Circumstances surrounding Li’s death on 6 June 2012
In the morning of 6 June 2012, around 6:00am, Li’s brother-in-law, Zhao Baozhu, received a phone call from the Daxiang District People’s Hospital informing them of Li’s death. About an hour later, Zhao Baozhu and Li Wangling arrived at Li’s hospital room and found Li tied by the neck with a cotton noose to a window frame.
The police claimed that Li had committed suicide, but Li’s family and friends have cast doubts on the police version. According to the accounts of his relatives, Li’s feet were still firmly on the ground when they saw him, which made the circumstances surrounding his suicide death suspicious. Given his poor health, blindness and inability to walk without assistance, his relatives questioned how he could have found a cotton noose and hung himself. Moreover, his family and relatives confirmed that Li was resilient and had not shown any intention of committing suicide when they made their routine daily visit the day before his death.
On the morning of 6 June, at around 10am, the police took away Li’s body despite objections from Li’s friends and family. The family repeatedly stated to the media that they would not agree to an autopsy unless it was conducted in the presence of the lawyer of their choice, Tang Jingling. On 7 June Li’s family members were detained and on 8 June, the Shaoyang city authorities stated that an autopsy had been carried out that day and filmed in the presence of experts and local politicians, with the consent of Li’s family. The family’s chosen lawyer was not present.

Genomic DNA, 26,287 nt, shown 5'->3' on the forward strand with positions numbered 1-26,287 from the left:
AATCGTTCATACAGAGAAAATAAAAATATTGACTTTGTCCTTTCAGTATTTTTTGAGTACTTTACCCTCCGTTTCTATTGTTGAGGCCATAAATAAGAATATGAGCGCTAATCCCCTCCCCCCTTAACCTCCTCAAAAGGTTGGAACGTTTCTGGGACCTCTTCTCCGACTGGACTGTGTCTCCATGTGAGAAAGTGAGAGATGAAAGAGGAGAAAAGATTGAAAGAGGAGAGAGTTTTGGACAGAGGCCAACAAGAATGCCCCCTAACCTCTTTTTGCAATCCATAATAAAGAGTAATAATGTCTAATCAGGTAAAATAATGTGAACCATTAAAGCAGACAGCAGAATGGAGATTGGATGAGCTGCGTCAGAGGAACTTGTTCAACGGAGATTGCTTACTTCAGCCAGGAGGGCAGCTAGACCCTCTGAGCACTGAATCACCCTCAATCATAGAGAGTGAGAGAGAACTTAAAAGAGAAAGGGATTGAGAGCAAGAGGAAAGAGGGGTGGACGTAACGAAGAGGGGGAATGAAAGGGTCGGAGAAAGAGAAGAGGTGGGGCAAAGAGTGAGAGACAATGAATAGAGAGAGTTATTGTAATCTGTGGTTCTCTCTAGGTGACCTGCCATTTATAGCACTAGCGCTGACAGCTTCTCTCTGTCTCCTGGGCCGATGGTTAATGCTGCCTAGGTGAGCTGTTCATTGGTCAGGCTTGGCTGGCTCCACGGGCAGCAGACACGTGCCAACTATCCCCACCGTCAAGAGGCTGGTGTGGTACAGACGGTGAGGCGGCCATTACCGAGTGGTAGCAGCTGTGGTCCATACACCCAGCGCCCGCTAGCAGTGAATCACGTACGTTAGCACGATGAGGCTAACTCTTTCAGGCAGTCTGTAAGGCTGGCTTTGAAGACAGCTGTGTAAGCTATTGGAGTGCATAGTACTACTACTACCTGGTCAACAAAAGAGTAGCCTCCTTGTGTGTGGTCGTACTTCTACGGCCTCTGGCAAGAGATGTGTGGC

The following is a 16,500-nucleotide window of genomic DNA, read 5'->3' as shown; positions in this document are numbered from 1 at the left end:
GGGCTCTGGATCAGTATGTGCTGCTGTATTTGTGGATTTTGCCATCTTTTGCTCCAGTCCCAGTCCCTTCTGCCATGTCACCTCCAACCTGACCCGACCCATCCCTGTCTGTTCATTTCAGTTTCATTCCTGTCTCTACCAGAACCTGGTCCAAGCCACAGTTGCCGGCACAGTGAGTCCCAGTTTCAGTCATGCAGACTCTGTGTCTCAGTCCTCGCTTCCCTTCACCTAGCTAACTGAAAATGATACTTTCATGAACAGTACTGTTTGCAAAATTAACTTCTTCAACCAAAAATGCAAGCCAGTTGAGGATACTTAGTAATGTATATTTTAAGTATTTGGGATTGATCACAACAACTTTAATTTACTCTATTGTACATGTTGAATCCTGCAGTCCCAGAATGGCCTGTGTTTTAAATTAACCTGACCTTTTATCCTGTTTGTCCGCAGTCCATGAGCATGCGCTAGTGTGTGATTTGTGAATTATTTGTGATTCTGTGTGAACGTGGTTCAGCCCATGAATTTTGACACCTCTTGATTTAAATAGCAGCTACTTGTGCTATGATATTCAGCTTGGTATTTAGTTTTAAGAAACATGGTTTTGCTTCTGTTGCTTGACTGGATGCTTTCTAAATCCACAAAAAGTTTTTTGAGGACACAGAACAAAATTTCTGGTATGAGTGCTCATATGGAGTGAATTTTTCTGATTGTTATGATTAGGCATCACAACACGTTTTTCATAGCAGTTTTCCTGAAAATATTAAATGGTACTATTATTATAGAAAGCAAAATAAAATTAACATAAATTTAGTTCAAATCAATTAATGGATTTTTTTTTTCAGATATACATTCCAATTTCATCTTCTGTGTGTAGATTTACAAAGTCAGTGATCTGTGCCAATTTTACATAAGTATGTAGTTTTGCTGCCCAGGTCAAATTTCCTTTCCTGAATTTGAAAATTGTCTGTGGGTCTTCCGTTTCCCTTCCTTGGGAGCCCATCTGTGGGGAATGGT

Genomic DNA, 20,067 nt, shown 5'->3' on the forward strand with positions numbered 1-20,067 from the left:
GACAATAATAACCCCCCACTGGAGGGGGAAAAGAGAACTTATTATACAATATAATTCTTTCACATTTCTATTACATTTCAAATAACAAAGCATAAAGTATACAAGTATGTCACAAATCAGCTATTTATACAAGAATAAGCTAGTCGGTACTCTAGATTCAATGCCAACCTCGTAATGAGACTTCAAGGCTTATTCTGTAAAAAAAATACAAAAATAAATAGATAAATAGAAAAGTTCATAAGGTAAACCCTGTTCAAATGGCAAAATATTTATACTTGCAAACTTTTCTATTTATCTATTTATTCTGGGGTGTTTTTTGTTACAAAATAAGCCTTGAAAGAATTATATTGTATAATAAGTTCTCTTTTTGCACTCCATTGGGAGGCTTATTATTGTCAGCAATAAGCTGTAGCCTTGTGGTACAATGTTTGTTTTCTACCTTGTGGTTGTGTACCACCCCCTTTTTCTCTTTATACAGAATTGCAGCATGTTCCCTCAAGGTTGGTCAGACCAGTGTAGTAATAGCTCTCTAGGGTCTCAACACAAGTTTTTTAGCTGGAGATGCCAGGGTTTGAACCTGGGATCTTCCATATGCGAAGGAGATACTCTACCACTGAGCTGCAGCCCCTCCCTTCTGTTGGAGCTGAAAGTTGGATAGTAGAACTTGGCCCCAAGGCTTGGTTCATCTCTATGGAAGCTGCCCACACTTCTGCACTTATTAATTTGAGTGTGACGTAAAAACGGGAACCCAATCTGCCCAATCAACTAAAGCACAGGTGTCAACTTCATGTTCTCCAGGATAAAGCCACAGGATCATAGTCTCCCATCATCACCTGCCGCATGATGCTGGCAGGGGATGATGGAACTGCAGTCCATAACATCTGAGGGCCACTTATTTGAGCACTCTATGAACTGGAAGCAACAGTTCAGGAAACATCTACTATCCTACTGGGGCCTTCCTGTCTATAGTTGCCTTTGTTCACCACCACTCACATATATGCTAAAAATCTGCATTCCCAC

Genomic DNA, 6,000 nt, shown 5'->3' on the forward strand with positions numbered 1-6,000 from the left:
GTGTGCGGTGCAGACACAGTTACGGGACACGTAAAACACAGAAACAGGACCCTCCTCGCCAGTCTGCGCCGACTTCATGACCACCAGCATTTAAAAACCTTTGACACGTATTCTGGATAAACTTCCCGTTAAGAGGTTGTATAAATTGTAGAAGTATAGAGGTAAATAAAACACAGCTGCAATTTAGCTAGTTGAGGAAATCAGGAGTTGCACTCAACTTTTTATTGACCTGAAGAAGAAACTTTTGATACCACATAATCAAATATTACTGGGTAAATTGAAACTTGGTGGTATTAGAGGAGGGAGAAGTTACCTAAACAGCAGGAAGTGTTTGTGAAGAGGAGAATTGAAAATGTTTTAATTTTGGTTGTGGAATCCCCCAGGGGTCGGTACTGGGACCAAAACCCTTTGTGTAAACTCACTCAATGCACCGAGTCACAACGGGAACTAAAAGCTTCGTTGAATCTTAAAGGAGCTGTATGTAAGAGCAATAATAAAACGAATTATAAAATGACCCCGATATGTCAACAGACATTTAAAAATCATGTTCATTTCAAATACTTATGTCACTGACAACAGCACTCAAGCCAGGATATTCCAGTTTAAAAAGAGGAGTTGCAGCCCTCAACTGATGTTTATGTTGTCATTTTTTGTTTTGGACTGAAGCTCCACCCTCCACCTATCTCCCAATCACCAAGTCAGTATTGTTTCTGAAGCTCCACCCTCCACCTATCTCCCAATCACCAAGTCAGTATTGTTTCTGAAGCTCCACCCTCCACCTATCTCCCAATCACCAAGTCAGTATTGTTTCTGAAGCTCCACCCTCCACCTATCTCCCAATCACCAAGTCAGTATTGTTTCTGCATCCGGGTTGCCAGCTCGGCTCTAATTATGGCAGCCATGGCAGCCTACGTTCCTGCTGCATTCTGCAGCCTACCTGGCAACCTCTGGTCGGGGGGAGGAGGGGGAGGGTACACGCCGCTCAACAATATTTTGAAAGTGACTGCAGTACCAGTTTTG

Under international law and standards, all reasonable allegations of unlawful killings must be investigated. This obligation reflects both the duty of states to ensure reparations to victims of human rights violations, including to disclosure of the truth, and their general duty to protect human rights, not least the right to life, including by holding perpetrators of violations to account and taking steps to ensure that such violations are not repeated.
Principle 9 of the UN Principles on the Effective Prevention and Investigation of Extra-Legal, Arbitrary and Summary Executions1 states that: “There shall be a thorough, prompt and impartial investigation of all suspected cases of extra-legal, arbitrary and summary executions, including cases where complaints by relatives or other reliable reports suggest unnatural death ... It shall include an adequate autopsy, collection and analysis of all physical and documentary evidence and statements from witnesses.” Principle 18 states that perpetrators should be brought to justice. Principle 20 states that families and dependents of victims of such executions should be entitled to fair and adequate compensation, within a reasonable period of time.
Li Wangling, Zhao Baozhu and other friends and relatives
On 7 June it was reported that Li Wangling and Zhao Baozhu were detained by the local authorities along with two other friends and held in a Shaoyang hotel, an unofficial place of detention. Since then all efforts by friends, relatives or the media to contact them have failed.
1 Recommended by Economic and Social Council resolution 1989/65 of 24 May 1989. 2
On 10 June 2012, a reliable source reported that several friends of Li Wangyang were placed under close surveillance by local police. Meanwhile, Zhu Chengzhi, a friend who had previously been interviewed with Li Wangyang by Hong Kong media, and Tang Jingling were unreachable and their whereabouts unknown.
Amnesty International calls upon the National People’s Congress Standing Committee: